Mobile Internet: Politics of Mobile Code and Networks
The term mobile internet refers to accessing the internet through (cellular) mobile devices and represents the convergence of mobile telephony, internet services, and personal computing. Whereas iMode (mobile internet and data services) was introduced in Japan as long ago as 1999 and became widely used (Barnes & Huff, 2003; Daliot-Bul, 2007), the release of the iPhone is commonly regarded as the decisive moment in popularizing mobile internet and smartphones in the West (Goggin, 2009; West & Mace, 2010; Campbell & La Pastina, 2010). The convergence of mobile phones into programmable hand-held computers has reshaped the ICT industry and created a lucrative mobile internet business that spans the telecommunications, handset manufacturer, and software sectors. Goggin (2012, p.742) rightly points out that mobile media nowadays represents ‘a new, exciting, but troubling set of developments.’ Mobile technologies are indeed exciting, as they symbolize a new cultural platform and one of the most personal technologies available today. However, their development is also troubling, because critical issues such as net neutrality, access to the internet, and control over and the commodification of user data are extended to the mobile domain and require timely evaluation. Exploring the development of the mobile internet is crucial for understanding the ubiquitous internet. Indeed, it is not only that increasingly more users access the web through mobile devices, but industry standards, structures, and practices are also changing, with implications for society at large.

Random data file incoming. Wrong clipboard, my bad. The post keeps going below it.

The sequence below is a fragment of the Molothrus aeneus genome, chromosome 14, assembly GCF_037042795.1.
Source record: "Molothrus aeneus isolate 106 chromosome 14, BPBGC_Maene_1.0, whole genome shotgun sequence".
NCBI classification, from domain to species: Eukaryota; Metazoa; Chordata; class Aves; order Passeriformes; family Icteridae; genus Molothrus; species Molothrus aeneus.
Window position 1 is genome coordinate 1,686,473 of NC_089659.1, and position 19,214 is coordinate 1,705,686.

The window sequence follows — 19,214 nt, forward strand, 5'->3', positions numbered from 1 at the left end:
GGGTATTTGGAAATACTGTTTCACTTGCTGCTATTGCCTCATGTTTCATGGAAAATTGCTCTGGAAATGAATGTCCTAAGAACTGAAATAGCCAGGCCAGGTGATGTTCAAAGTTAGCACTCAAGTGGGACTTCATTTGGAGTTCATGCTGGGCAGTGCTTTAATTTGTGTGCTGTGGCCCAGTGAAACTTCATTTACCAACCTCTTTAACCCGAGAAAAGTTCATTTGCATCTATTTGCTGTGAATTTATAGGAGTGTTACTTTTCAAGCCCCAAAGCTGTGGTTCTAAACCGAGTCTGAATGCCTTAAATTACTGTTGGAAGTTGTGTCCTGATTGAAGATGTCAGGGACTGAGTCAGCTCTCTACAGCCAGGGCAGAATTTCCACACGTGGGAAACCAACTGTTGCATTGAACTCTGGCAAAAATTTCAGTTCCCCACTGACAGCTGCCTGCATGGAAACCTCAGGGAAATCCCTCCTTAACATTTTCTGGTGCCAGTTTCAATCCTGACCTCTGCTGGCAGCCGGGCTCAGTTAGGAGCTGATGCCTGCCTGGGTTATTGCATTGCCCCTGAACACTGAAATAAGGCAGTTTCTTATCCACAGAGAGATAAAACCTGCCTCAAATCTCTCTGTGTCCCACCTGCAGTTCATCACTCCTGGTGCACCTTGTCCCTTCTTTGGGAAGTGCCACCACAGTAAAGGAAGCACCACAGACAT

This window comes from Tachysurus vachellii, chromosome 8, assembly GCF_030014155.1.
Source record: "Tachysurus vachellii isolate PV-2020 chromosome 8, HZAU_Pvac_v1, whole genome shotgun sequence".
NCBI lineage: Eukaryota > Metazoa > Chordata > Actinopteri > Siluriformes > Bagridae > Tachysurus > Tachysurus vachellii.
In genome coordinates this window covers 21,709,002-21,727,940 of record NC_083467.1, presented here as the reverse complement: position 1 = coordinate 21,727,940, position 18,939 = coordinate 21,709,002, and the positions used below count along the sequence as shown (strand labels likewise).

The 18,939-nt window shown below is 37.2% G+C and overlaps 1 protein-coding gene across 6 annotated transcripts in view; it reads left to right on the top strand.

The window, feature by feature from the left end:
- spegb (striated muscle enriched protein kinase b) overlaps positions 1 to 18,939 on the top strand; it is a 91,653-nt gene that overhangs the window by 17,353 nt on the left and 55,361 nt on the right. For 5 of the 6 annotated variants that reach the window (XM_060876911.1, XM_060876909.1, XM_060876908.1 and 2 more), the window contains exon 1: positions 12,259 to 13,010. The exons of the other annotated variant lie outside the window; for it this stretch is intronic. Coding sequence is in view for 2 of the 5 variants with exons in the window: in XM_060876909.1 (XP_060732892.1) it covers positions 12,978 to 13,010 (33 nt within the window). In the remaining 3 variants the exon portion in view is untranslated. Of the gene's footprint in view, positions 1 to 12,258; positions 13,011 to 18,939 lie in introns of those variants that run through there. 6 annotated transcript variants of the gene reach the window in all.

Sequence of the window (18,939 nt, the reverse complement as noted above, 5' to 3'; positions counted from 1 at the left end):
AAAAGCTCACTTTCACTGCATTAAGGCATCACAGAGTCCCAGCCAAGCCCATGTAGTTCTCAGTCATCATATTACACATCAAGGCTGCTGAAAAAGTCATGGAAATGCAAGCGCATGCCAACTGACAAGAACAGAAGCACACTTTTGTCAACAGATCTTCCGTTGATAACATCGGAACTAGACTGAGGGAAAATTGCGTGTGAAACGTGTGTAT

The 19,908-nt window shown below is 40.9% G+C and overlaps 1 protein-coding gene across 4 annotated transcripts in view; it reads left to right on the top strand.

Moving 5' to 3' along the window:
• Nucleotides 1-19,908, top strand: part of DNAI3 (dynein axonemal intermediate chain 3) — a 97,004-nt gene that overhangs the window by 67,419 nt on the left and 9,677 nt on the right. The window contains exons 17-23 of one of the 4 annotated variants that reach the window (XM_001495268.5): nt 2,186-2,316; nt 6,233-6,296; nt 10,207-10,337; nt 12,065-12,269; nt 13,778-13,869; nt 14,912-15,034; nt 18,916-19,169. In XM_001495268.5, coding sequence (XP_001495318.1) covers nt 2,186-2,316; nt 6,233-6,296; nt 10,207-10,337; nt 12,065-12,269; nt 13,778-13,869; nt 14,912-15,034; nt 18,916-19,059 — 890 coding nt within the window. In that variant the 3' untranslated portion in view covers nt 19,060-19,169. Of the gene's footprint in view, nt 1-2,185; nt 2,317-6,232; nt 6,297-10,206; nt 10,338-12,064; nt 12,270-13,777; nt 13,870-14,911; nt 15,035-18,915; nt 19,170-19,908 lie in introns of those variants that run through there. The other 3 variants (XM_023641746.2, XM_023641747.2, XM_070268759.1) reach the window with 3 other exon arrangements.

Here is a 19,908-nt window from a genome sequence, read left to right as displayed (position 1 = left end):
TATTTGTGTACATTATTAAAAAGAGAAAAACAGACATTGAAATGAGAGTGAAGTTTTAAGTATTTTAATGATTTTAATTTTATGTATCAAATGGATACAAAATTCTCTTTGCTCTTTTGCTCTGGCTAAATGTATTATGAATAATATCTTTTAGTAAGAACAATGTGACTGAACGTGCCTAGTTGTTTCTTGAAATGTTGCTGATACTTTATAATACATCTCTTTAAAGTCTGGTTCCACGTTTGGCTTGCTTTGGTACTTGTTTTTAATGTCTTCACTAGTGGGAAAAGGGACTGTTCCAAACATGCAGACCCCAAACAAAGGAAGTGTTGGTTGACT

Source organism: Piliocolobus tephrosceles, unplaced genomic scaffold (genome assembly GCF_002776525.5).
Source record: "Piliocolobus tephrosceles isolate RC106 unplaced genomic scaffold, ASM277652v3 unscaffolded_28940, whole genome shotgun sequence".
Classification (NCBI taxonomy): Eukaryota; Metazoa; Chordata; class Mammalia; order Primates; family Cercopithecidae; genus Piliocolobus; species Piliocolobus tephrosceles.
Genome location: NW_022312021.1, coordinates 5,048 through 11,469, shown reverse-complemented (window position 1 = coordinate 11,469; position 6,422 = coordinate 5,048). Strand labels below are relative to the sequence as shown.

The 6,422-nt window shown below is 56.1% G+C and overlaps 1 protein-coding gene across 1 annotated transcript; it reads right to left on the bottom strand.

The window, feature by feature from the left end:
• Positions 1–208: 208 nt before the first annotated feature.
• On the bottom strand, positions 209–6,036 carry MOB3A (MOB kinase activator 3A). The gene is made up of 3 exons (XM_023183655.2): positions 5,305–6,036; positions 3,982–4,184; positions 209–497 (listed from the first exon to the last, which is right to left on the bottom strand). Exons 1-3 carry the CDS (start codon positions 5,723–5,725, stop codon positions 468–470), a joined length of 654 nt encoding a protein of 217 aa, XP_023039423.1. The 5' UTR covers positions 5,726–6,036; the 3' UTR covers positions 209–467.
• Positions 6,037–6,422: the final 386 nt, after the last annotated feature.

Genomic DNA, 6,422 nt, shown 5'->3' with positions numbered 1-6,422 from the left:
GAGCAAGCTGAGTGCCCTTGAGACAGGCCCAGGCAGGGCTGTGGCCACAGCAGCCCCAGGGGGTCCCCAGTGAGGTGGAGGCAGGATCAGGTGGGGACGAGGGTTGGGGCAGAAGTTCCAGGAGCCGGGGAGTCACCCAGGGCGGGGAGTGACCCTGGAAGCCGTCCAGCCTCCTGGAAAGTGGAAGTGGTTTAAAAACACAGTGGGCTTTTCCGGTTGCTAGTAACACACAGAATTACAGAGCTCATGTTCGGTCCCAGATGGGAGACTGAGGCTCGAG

|ERMeCC - Erasmus Research Centre for Media, Communication and Culture|
|Organisation||Department of Media and Communication|
Mosemghvdlishvili, L. (2015). Mobile Internet: Politics of Mobile Code and Networks. In The Ubiquitious Internet:User and Industry Perspectives (pp. 171–184). Retrieved from http://hdl.handle.net/1765/77527